Australian road accident report April 2022
The Australian Government released some sobering news in April 2022: road fatalities spiked 2.7-percent in the last 12 months – the largest increase in incidents since 2018. More than 1100 people have died in road accidents since February 2021.
Although there was a drop in the number of road deaths from 2018 to 2020, there has been an increase in casualties over the last two years. Now, a 4.4-percent annual fatality rate per 100,000 people is recorded.
Speeding is still an issue and the top cause of fatal accidents in Australia – 140 drivers were travelling at 110 or more kilometres per hour when they crashed.
The 40 to 64 age group had the most road accident deaths and the type of accidents this age group are commonly involved in are nose-to-tail crashes and sideswipes.
The second-highest category of fatalities by age was 17 to 25 and men made up just over two-thirds of serious injuries. Many studies in Australia over the past 10 years confirm that young men were involved in substantially more road crashes than young women.
Research suggests that this comes down to physiological, psychological and behavioural differences associated with age, which increases the risk-taking behaviours. However, because of the lack of neurological development and driving inexperience, this puts younger drivers more at risk.
Over the years, MRI studies have shown the male brain doesn’t fully develop until 25, while the woman’s brain matures at 21.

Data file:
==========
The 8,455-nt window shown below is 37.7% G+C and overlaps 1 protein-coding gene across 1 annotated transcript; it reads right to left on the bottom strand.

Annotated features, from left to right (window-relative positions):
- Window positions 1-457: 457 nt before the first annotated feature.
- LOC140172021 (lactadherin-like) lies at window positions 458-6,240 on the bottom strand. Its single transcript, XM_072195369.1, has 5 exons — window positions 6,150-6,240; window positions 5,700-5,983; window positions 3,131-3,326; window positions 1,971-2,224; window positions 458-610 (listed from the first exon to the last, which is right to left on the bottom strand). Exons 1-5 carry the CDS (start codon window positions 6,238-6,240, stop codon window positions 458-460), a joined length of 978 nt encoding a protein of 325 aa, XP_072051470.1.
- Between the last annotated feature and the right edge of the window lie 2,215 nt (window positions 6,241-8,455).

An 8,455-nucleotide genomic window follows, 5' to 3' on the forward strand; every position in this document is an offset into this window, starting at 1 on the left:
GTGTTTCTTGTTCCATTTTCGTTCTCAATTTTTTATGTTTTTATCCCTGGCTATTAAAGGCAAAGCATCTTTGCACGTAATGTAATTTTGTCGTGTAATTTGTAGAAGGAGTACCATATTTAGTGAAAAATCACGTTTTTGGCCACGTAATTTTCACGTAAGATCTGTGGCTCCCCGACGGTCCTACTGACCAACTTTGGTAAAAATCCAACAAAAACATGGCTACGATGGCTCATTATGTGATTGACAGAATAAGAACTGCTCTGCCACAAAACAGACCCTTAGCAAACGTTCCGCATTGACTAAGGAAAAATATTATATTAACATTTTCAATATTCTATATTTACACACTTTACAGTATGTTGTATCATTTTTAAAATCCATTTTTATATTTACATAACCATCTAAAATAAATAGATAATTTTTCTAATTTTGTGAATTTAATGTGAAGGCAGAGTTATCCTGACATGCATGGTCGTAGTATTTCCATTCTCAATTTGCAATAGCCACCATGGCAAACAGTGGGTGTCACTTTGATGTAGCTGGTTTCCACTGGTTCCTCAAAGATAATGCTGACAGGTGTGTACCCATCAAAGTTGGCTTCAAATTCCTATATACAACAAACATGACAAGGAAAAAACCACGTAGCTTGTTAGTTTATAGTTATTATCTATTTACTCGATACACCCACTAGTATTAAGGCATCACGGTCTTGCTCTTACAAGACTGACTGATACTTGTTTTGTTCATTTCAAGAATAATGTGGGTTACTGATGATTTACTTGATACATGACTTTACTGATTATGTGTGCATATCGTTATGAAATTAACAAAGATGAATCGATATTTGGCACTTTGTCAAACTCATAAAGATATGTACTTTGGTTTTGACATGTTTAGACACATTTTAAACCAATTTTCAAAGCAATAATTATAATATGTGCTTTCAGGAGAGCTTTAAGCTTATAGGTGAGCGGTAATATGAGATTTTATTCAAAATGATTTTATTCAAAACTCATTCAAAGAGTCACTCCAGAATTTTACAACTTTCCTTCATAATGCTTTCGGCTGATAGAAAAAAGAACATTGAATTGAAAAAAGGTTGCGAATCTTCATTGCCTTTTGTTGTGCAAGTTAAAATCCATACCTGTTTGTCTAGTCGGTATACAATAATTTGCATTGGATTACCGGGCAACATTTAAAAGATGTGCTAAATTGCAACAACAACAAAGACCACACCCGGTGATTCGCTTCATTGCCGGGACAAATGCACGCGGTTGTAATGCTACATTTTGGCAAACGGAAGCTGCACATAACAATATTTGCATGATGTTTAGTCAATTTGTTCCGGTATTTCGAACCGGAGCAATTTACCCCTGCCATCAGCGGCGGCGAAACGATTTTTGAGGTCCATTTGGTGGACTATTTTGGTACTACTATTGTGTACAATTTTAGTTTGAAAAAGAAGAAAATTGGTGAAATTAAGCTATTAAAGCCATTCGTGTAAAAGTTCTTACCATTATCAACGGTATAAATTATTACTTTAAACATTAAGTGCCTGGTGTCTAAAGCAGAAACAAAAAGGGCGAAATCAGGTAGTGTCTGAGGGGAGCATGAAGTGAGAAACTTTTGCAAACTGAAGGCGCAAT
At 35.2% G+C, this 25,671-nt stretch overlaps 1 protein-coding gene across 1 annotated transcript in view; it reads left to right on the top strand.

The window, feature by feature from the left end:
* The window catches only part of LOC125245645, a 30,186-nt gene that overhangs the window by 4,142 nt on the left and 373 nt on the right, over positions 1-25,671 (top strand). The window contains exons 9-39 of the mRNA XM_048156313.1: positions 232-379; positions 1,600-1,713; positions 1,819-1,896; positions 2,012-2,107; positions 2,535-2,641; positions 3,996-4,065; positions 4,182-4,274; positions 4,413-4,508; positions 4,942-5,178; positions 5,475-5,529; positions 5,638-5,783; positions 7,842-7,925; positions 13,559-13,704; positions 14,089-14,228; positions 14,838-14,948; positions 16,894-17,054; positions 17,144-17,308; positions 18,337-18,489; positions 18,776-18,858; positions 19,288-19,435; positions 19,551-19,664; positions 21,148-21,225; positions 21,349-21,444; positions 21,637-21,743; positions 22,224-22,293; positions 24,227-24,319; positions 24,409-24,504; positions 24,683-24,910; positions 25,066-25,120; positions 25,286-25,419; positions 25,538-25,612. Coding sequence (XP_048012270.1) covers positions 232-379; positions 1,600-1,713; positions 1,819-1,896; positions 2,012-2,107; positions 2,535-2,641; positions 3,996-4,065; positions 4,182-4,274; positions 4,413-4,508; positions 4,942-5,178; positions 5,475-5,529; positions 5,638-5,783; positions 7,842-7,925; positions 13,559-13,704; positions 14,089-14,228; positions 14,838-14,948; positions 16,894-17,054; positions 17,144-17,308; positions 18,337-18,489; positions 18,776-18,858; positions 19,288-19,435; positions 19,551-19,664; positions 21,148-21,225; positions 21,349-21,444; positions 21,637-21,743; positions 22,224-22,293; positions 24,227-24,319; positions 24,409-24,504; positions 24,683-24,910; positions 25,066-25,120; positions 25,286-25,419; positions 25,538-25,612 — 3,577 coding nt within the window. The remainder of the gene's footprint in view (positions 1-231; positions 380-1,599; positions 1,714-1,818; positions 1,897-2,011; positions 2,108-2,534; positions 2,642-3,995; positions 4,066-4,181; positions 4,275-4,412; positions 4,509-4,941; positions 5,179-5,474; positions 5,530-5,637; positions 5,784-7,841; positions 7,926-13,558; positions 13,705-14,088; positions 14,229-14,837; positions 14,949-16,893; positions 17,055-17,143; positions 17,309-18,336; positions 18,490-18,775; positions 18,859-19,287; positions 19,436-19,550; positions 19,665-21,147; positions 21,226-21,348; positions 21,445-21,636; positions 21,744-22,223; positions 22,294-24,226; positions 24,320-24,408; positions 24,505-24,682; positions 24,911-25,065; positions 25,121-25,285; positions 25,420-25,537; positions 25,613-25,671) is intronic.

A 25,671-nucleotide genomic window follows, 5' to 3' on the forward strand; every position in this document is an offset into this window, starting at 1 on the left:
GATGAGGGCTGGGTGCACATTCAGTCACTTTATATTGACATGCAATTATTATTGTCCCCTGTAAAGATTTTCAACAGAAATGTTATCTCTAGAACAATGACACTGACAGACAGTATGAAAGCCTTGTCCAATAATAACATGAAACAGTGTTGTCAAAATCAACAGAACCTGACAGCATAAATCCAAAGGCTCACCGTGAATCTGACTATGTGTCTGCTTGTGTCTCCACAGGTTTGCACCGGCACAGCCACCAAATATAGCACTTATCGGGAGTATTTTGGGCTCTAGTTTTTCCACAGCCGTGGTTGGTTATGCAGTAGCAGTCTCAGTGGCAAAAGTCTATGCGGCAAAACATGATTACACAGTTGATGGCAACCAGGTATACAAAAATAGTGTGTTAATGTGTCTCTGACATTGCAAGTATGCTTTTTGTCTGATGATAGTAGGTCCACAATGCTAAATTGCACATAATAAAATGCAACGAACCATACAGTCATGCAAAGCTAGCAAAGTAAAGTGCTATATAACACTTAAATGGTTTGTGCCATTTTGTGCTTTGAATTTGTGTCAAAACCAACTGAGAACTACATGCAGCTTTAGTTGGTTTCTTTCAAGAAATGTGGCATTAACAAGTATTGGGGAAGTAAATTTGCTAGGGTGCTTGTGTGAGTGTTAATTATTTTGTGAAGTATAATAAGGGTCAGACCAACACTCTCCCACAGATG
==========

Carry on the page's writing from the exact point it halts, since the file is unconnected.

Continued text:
Weekdays saw the most accidents, compared to weekends and evenings.
Road accidents peaked on weekdays between Monday 6am and Friday 6pm.
Surprisingly, weekends (405 deaths) and driving at night (421 deaths) recorded fewer fatal crashes than weekdays.
Fatal road accidents happen all across Australia with thousands impacted each year. New South Wales, Western Australia, Tasmania and the Northern Territory experienced a rise in fatal road accidents in the last 12 months. Victoria, Queensland and the Australian Capital Territory reported a slight decrease, while South Australia casualties dropped by half from March 2021 to March 2022.
Speeding, distracted and fatigued driving are the biggest killers on our roads.
Whether it’s travelling faster than the legal limit, using smartphones, eating or applying makeup while driving, or getting behind the wheel when you’re not adequately rested, drivers are still breaking the rules and not paying attention.
Young drivers are the top culprits for using their mobile phones while driving, leading to serious and tragic accidents. In particular, the 18 to 24 and 25 to 39 age groups reported the highest use of using mobile phones behind the wheel.
The 18 to 24-year-old drivers are twice as likely to receive a speeding fine as well. Despite speeding being the number one killer on our roads, 25-percent of Australians reported last year they would like to see the speed limits increase.
One in five Australians admitted to driving tired at least once a week. Fatigued driving is caused by lack of quality sleep, extended periods of driving and/or overworked schedules.
The foregoing April-2022 accident report was summarised for OTA by Savvy Finance.
“While speeding is the number one culprit leading to car accidents, the increase in fatalities over the last 12 months is also stimulated by distraction,” said CEO of Savvy Finance Bill Tsouvalas.
“More Australians are experiencing stress, causing people to be more distracted behind the wheel.”
Bill Tsouvalas also pointed out the need for appropriate insurance, should an accident occur.